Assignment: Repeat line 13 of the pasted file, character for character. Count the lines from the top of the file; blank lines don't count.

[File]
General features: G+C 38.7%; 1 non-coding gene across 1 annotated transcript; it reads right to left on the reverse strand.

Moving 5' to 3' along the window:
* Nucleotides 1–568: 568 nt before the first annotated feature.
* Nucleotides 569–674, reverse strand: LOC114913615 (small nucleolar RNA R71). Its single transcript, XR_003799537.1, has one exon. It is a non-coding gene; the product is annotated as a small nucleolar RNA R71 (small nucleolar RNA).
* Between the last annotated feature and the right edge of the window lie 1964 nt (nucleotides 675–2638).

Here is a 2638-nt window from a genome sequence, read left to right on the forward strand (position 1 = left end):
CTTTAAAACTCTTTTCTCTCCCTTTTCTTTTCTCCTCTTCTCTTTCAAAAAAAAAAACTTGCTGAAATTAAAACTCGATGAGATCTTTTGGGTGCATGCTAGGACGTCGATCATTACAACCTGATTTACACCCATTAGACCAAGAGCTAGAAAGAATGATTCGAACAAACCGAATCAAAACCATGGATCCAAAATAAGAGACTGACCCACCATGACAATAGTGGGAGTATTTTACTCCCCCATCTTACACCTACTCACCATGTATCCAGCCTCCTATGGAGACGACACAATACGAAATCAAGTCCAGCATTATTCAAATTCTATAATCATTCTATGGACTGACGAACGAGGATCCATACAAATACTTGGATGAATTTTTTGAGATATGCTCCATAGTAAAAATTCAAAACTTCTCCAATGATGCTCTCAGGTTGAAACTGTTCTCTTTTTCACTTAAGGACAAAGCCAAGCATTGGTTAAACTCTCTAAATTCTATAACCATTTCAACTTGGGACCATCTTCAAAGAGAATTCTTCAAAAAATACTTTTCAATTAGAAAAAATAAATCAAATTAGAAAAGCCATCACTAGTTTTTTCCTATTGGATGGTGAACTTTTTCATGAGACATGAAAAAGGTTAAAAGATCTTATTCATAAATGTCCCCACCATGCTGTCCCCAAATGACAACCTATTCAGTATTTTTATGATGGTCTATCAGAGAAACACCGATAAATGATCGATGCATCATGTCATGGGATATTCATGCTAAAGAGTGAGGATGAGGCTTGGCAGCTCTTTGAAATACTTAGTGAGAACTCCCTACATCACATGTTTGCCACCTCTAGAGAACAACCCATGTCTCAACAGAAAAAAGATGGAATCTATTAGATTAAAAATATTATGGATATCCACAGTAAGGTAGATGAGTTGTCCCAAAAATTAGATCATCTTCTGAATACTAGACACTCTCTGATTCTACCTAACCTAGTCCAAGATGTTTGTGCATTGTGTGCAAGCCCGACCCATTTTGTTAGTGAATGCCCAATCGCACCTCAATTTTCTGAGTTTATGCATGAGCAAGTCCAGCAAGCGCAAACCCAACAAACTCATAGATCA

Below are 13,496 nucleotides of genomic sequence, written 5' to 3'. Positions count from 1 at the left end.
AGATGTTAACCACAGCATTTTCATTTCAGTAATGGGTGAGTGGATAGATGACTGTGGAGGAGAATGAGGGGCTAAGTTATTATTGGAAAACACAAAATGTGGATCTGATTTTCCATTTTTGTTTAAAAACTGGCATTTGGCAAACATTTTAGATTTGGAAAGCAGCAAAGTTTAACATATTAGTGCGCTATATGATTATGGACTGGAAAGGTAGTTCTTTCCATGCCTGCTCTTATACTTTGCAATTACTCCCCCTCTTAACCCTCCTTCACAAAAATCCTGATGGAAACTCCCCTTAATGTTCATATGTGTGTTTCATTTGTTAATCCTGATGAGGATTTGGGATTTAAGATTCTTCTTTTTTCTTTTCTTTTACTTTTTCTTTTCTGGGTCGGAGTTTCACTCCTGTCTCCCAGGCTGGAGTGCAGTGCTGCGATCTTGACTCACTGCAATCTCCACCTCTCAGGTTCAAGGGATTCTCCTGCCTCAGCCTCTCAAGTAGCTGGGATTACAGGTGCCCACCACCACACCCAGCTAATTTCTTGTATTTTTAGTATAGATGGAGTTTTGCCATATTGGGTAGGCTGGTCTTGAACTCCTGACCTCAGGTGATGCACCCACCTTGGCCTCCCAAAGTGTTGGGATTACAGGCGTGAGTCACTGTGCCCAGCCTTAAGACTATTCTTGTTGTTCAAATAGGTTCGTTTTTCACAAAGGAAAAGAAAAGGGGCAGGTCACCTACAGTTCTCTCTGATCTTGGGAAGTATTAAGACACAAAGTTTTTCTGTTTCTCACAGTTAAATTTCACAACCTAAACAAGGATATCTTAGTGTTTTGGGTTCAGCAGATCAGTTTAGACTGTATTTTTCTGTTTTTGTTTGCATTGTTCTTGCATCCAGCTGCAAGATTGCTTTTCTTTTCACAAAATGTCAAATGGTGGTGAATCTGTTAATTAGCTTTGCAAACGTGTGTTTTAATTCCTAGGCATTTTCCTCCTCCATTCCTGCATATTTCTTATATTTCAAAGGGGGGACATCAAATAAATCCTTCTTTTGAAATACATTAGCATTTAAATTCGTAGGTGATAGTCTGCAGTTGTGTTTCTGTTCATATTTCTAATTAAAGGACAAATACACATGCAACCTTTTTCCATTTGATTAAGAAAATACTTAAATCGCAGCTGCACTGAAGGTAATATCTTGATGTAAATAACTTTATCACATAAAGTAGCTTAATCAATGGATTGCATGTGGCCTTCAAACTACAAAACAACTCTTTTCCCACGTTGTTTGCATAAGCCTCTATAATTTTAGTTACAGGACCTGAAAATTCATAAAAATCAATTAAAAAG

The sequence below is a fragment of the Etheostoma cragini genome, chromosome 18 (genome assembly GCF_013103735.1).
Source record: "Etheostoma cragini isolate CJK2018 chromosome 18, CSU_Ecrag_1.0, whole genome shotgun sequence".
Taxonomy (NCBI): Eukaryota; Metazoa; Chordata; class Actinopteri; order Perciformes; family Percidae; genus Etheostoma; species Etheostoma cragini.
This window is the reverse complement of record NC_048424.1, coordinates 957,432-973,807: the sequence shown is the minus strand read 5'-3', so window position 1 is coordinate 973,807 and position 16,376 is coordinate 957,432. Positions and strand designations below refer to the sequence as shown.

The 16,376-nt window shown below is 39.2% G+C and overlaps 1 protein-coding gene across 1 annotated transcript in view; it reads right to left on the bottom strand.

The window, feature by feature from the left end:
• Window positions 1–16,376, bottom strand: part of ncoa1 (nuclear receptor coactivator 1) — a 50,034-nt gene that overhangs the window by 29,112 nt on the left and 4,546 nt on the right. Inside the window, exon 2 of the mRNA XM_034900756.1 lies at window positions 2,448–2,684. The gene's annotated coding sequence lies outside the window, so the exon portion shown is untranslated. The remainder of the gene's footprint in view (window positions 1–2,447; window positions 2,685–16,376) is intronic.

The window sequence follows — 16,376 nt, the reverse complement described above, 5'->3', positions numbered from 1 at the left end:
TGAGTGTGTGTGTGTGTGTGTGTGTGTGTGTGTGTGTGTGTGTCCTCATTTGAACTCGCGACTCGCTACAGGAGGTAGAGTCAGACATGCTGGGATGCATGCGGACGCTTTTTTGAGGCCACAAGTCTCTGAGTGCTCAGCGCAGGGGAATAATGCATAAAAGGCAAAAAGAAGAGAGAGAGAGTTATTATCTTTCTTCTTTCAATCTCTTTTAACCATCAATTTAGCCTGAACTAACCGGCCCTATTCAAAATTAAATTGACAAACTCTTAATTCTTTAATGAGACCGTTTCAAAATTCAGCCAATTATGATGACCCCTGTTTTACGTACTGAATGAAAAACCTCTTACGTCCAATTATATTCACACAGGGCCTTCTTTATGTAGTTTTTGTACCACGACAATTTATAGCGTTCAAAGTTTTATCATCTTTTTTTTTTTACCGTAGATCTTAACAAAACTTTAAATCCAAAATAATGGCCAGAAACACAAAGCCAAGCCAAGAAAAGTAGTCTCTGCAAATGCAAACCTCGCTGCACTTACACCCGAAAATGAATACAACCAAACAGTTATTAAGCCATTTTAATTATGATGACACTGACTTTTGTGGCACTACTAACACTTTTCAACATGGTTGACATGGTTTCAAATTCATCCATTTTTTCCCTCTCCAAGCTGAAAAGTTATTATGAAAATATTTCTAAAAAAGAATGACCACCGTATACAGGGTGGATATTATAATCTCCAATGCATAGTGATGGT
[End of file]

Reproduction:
This window is the reverse complement of record NC_048424.1, coordinates 957,432-973,807: the sequence shown is the minus strand read 5'-3', so window position 1 is coordinate 973,807 and position 16,376 is coordinate 957,432. Positions and strand designations below refer to the sequence as shown.